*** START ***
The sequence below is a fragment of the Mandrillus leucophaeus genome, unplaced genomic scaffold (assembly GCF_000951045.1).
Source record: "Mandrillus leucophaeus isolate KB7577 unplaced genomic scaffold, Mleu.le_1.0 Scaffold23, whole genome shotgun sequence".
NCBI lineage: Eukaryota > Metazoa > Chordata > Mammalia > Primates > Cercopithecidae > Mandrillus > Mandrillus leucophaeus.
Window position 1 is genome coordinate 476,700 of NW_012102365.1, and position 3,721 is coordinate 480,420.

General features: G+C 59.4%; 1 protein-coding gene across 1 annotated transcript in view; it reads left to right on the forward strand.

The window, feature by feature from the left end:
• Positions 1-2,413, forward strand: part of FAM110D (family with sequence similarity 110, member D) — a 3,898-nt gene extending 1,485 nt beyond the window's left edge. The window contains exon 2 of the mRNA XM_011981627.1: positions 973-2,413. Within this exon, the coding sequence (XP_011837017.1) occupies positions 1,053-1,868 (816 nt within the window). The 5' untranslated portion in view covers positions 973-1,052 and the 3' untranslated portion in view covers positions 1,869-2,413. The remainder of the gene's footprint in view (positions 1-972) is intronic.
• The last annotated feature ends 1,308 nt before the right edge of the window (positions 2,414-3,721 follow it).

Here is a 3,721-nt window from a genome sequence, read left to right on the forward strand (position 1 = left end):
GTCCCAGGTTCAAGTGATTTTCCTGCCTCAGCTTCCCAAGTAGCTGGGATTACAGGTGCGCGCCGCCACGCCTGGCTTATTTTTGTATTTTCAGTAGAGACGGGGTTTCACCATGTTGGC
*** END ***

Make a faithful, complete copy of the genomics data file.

The sequence below is a fragment of the Mandrillus leucophaeus genome, unplaced genomic scaffold (assembly GCF_000951045.1).
Source record: "Mandrillus leucophaeus isolate KB7577 unplaced genomic scaffold, Mleu.le_1.0 Scaffold23, whole genome shotgun sequence".
NCBI lineage: Eukaryota > Metazoa > Chordata > Mammalia > Primates > Cercopithecidae > Mandrillus > Mandrillus leucophaeus.
Window position 1 is genome coordinate 476,700 of NW_012102365.1, and position 3,721 is coordinate 480,420.

General features: G+C 59.4%; 1 protein-coding gene across 1 annotated transcript in view; it reads left to right on the forward strand.

The window, feature by feature from the left end:
• Positions 1-2,413, forward strand: part of FAM110D (family with sequence similarity 110, member D) — a 3,898-nt gene extending 1,485 nt beyond the window's left edge. The window contains exon 2 of the mRNA XM_011981627.1: positions 973-2,413. Within this exon, the coding sequence (XP_011837017.1) occupies positions 1,053-1,868 (816 nt within the window). The 5' untranslated portion in view covers positions 973-1,052 and the 3' untranslated portion in view covers positions 1,869-2,413. The remainder of the gene's footprint in view (positions 1-972) is intronic.
• The last annotated feature ends 1,308 nt before the right edge of the window (positions 2,414-3,721 follow it).

Here is a 3,721-nt window from a genome sequence, read left to right on the forward strand (position 1 = left end):
GTCCCAGGTTCAAGTGATTTTCCTGCCTCAGCTTCCCAAGTAGCTGGGATTACAGGTGCGCGCCGCCACGCCTGGCTTATTTTTGTATTTTCAGTAGAGACGGGGTTTCACCATGTTGGC